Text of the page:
There’s noir-like quality in its essence and purpose, where characters and monsters live in the same breadth, occupying the same body, the same soul. The central figure in Pamphleteer’s literary universe is also a person capable of loving and being unloved, hurting and being hurt. It’s us, in the time of desperation, war, and unrest; it’s someone special to us, flawed and trapped under incredible circumstances, whom we want to save and protect from harm. Astonishingly, as Aldus and Dee sing about the personas portrayed, they’re visibly committed to the excess that comes from this staggering push-and-pull dynamics; their vocals shifting from wraithlike to maddeningly infatuated, from showing no signs of remorse to grappling with the fear of being caught. They’re reliable actors with egos as big as ours, and with complicated motivations that drive them to the edge of sanity. Dee shares, “We made sure that every word in every song was felt, be it sadness, longing, love, or resentment. When it came to our voices, I think that I provided a gentle and delicate balance to Aldus’ highly emotional parts, and we’re really excited to finally share this dynamic to everyone.”

It helps that at the helm of this conceptual undertaking is producer Audry Dionisio, whose credit includes working on songs and albums by The Itchyworms and Apartel. No stranger to producing work by artists whose larger-than-life narratives and profound musical capacity needed a touch of timing and nuance, Audry has an ear for mood and detail. This allows the record to parade its unmistakable brooding quality without resorting to histrionics. “Audry Dionisio was efficient, had great ideas, and worked at a tireless pace,” Aldus reveals. “This was a very quick record to make, thanks in no small measure to our producer Audry Dionisio’s mad skills, vision, and patience. She handled those sessions at Crow’s Nest like a boss, but also like an angel.”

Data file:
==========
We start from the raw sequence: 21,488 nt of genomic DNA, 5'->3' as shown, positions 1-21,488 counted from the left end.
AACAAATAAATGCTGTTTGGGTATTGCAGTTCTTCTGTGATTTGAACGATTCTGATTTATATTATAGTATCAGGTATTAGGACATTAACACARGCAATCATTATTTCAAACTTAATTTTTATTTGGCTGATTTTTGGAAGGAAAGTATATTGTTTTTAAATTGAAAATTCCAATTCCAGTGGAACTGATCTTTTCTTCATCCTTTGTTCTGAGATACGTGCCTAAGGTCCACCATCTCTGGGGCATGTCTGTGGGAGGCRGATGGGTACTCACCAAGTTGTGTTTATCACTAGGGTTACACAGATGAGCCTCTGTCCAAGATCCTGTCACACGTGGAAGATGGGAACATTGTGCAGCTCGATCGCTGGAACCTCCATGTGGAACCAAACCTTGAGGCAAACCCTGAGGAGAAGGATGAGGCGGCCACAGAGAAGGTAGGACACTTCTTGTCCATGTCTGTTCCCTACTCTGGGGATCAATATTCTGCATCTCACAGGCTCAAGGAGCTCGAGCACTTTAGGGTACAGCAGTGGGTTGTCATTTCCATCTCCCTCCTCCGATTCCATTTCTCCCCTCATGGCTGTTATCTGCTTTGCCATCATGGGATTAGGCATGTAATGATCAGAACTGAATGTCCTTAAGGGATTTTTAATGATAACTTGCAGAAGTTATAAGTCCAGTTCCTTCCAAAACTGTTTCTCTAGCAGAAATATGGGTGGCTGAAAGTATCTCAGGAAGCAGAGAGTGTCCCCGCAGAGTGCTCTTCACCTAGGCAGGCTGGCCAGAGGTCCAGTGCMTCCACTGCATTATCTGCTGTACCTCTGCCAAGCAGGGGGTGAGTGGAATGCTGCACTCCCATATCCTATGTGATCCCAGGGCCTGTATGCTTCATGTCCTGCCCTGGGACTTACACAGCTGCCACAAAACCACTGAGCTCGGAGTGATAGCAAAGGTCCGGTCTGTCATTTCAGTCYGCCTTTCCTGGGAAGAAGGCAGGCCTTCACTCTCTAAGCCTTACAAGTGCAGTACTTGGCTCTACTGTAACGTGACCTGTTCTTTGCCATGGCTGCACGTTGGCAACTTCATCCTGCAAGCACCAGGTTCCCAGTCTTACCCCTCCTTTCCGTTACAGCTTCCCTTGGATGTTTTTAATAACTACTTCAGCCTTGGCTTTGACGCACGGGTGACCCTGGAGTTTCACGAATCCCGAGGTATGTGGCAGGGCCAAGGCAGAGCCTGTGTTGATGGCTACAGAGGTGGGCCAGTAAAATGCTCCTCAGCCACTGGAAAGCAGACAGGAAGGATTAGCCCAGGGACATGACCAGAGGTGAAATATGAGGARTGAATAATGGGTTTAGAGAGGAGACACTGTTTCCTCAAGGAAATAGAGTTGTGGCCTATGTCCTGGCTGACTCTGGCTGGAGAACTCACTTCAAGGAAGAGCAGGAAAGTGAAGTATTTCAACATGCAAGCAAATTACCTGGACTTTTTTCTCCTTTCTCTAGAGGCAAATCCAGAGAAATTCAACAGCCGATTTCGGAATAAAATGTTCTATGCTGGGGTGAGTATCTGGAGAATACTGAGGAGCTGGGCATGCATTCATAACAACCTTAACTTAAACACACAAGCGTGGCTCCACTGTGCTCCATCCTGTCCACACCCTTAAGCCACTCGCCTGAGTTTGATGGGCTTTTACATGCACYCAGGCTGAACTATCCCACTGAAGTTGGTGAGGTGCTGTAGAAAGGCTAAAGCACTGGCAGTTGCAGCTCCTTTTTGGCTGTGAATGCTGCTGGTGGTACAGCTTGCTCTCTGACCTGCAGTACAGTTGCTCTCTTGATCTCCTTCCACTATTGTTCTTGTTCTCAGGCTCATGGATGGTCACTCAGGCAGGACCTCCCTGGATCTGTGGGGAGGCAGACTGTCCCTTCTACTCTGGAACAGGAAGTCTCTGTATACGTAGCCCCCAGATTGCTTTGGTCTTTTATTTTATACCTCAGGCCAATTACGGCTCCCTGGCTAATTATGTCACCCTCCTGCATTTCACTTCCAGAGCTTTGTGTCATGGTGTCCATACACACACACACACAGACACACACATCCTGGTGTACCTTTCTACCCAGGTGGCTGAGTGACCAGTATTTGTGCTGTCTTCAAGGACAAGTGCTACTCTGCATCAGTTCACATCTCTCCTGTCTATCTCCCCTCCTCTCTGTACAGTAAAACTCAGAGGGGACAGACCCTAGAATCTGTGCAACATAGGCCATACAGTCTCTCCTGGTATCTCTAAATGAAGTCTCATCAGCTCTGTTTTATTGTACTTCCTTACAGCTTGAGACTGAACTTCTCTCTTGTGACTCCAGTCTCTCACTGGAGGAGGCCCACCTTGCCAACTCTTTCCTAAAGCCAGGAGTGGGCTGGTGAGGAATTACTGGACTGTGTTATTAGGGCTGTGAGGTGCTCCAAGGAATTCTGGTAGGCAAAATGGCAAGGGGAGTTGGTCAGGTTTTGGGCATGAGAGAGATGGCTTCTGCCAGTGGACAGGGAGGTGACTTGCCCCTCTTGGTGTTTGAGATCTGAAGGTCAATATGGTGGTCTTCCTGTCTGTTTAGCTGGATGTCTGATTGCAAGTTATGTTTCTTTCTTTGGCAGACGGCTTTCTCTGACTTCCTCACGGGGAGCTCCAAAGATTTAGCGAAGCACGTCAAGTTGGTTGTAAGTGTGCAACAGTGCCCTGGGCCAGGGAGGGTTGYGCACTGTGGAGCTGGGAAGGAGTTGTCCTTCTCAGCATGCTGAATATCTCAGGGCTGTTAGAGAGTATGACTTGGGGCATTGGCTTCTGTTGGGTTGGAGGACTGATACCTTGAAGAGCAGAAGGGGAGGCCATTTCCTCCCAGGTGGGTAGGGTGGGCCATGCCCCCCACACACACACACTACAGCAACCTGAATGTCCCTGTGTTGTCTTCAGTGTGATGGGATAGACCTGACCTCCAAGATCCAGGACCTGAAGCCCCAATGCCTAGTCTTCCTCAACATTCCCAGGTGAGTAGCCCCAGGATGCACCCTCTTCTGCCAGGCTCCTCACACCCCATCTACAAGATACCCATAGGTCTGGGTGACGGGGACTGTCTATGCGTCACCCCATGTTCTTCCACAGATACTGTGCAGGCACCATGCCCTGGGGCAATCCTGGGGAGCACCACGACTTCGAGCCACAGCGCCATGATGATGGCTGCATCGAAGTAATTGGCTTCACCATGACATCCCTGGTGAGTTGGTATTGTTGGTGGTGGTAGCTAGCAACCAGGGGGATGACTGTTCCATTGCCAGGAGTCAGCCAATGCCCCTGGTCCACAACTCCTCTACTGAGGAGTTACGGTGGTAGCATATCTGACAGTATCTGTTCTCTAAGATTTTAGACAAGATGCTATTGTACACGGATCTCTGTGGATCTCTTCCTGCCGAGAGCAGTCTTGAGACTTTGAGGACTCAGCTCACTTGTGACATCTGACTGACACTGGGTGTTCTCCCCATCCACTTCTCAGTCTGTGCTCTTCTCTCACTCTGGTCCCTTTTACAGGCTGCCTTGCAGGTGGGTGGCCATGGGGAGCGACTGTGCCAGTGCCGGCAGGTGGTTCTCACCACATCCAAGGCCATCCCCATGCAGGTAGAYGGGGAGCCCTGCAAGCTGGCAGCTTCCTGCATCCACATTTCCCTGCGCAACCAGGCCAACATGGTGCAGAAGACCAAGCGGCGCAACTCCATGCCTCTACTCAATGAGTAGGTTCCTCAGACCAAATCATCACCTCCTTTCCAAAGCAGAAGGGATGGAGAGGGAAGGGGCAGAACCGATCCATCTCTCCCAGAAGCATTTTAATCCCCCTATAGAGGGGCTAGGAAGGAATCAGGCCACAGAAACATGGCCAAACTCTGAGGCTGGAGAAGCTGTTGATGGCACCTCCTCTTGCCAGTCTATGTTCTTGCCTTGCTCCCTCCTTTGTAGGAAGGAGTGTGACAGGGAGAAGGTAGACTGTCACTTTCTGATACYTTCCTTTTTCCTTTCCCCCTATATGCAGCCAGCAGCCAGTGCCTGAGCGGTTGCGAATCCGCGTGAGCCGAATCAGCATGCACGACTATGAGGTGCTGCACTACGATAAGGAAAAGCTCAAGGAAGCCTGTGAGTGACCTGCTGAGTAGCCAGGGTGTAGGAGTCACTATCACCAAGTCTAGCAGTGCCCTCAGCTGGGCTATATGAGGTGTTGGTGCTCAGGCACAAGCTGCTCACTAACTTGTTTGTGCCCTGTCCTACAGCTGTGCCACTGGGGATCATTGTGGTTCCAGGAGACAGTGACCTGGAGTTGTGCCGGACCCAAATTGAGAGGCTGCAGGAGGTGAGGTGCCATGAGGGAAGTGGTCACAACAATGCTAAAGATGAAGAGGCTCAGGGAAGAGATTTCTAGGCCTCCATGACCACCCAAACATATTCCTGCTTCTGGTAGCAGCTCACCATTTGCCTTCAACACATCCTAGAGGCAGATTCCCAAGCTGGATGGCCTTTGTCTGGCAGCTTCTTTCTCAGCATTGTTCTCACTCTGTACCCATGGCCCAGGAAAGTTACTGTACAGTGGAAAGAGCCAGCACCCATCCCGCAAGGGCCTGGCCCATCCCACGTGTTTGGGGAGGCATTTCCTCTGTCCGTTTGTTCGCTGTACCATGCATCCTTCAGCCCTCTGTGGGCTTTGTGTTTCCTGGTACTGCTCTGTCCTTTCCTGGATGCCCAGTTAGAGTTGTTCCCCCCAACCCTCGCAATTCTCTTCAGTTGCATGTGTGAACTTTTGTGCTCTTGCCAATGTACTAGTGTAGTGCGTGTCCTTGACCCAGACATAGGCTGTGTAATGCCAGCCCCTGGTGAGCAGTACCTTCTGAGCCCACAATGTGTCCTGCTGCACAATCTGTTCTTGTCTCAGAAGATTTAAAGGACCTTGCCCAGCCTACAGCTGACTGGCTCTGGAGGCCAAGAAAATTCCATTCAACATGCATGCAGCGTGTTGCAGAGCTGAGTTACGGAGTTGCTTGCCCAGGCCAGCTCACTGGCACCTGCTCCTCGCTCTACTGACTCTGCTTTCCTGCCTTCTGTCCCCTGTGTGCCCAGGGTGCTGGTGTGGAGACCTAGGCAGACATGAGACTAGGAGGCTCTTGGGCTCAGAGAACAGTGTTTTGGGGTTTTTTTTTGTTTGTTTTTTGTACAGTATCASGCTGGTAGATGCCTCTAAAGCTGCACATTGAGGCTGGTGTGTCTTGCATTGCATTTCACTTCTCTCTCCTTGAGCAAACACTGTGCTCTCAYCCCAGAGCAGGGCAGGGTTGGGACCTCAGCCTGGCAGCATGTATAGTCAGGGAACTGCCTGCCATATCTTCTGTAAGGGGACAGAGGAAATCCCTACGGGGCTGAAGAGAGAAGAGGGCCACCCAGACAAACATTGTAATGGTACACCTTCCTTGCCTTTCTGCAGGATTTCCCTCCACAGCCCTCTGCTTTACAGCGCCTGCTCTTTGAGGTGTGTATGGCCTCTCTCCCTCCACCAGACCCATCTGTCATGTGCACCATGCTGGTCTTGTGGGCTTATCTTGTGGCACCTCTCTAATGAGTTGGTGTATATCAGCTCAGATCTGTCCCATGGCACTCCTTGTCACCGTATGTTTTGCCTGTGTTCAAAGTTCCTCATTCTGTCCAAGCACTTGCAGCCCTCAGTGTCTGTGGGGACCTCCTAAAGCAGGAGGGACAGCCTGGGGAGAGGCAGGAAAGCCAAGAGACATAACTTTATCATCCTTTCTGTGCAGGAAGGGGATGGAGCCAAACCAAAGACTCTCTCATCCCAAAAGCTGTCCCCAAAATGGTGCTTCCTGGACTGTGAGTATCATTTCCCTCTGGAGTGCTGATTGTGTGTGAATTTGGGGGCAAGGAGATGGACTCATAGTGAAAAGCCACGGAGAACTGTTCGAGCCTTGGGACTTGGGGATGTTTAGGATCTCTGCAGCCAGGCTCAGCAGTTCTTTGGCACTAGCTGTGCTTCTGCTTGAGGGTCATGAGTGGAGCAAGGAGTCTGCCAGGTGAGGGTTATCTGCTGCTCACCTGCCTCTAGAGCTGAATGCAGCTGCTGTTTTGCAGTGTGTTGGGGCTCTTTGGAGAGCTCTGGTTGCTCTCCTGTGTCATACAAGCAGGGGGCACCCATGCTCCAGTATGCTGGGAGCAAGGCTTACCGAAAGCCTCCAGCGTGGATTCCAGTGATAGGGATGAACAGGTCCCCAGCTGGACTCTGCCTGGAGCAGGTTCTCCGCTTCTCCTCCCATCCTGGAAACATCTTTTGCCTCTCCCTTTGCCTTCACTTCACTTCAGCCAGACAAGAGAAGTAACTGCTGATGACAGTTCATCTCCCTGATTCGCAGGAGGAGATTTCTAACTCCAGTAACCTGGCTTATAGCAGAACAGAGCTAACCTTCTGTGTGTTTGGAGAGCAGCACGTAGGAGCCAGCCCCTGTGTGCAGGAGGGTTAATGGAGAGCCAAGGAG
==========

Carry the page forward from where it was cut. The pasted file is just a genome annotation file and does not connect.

“We made sure that every word in every song was felt, be it sadness, longing, love, or resentment. When it came to our voices, I think that I provided a gentle and delicate balance to Aldus’ highly emotional parts, and we’re really excited to finally share this dynamic to everyone.”

Pamphleteer also takes pride of its team of talented musicians such as Zig Rabara (Ang Bandang Shirley, The Purplechickens), Marco de Leon (Reklamo) and Jun Ballesteros, whose contribution holds importance to the subdued alt country/folk styling of Collected Fiction—be it the simmering sorcery in Marco’s guitar playing on the self-titled track and the excellent “Drunk and Bored,” or the balance between Zig’s controlled drumming and Jun’s ethereal basslines. With a little help from their musician-friends, Japo Anareta (Tanya Markova), Miggy Abesamis (Musical O), and Migs Querubin (Fools and Foes), and guidance from Audry and Ely Buendia, not a day goes by without appreciating these watershed moments that define the songs, however small the flourishes are, and intimate the mood speaks. “As for the sound, we just wanted the record to sound like a room and not like, hmm, data. And Audry and Ely made sure we got it,” Aldus adds. 


In the private corners of where Collected Fiction was made, it’s impressive how Pamphleteer masterfully connects imagined human experiences with the universal. Sure, it’s equally as resonant and important as the great confessional records of the modern times, but in its unfolding of fragmented memories as a vessel to tell emotional truths that are far removed from the songwriter’s vantage point or experience, and in its presentation of complex characters seduced by self-destructive tendencies and emotional desires, we are reminded of a life lived through cracks and tainted walls, some parts of it mimicking ours unintentionally, or someone we know from the heart. Aldus and Dee need to tell these stories, and sing these blues. It’s life as we know it. 

Stream Collected Fiction